The Shifting Gender Demographics of Clinical Psychology

The Shifting Gender Demographics of Clinical Psychology:

Implications for Graduate Students and Early Career Psychologists?

Derek Giannone, B.A.
Section 10 Secretary

          As I walked into orientation for my current graduate program and took a seat, I briefly surveyed the room and noticed a familiar sight. One I have grown accustomed to since I had first chosen to pursue a psychology degree. It was the sight of being surrounded by women. I can honestly say this has never bothered me, as my closest friends and confidants in the past few years of my life have been women, most of whom I met through my previous psychology department as well as a student support-network I helped to co-found at my undergraduate institution. However, as a male with hopes of a future in psychology, this gender differential is something that has continually intrigued me on some level. In my last year of undergraduate psychology classes, there appeared to be a ratio of around 8 females to every male (unfortunately, I do not currently have access to those classes e-mail lists, so the precise ratio will be forever lost).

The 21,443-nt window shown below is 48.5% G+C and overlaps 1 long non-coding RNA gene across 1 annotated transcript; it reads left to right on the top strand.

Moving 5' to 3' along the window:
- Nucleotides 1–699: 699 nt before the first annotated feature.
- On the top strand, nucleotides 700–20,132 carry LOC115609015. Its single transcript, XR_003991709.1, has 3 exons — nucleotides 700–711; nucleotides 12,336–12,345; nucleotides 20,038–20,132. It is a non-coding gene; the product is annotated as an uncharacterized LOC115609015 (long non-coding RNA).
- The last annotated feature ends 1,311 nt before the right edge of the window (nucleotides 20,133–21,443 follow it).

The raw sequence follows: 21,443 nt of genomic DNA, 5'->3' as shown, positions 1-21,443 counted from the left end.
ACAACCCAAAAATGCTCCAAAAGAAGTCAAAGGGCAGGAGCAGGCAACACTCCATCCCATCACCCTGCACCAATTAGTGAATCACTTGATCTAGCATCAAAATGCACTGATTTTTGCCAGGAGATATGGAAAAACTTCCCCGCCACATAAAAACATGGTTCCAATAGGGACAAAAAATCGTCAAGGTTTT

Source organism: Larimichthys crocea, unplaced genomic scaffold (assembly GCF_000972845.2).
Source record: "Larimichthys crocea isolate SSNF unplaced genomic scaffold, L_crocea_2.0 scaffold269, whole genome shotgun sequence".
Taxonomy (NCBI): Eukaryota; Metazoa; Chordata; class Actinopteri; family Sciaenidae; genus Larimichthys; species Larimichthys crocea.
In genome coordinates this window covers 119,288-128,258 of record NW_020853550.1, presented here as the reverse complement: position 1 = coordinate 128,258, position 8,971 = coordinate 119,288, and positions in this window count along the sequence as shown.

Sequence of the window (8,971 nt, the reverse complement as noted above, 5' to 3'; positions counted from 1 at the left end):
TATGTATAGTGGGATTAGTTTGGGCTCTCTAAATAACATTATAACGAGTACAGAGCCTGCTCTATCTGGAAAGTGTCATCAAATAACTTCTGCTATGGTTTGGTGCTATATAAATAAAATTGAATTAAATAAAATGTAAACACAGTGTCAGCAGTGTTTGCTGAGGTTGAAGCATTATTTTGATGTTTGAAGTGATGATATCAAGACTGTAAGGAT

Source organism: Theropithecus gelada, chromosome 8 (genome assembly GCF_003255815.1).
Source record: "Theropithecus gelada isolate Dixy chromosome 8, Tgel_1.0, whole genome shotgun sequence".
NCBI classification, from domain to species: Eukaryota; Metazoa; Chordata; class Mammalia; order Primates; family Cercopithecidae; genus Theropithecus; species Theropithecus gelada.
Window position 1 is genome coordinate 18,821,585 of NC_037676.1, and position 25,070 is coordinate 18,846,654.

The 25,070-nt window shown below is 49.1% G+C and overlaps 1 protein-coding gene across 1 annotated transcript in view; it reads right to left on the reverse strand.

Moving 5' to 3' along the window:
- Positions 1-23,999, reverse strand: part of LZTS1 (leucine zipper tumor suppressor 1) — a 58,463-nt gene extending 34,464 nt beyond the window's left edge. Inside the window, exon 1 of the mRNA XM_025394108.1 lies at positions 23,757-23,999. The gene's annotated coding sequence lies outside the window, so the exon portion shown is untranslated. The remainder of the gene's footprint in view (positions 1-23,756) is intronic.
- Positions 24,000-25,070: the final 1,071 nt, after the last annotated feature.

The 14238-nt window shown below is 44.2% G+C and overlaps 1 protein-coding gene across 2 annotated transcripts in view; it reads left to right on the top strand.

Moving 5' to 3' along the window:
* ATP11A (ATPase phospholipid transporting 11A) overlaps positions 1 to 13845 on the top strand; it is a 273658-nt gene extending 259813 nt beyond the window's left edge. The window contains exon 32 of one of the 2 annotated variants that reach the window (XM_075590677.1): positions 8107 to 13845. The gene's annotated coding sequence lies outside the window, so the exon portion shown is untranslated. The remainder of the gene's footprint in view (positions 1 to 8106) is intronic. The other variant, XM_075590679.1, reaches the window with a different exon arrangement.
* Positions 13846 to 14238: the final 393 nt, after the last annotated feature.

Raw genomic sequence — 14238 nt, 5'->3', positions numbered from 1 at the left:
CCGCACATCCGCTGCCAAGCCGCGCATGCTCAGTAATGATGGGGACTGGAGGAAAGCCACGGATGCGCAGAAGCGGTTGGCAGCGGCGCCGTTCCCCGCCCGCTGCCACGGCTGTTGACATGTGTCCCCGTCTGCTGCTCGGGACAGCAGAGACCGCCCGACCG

The gender distribution is not something of which I had ever thought critically about, until I recently had the opportunity to observe and assist in doctoral candidate interviews this past month, where there were nearly 5 female applicants for every male applicant. Being involved with this organization consisted of burgeoning young students and professionals, I thought to myself, where are all the men in clinical psychology? This observation prompted me to conduct a Google search for gender demographics in clinical psychology. I did not have to look far, as the first result was a 2011 GradPSYCH article posted on the American Psychological Association’s website entitled “Men: A Growing Minority?” by Cassandra Willyard. The article presented statistics that, while not surprising, deliver a concrete illustration of the phenomenon. The APA Center for Workforce Studies reports that there are three women for every one man being conferred with a doctorate degree in psychology. While there does appear to be some variability in this ratio in the sub-disciplines of psychology (cognitive psychology, 1:1; developmental psychology, 5:1), the gender distribution for clinical psychology is consistent with the overall 3:1 ratio.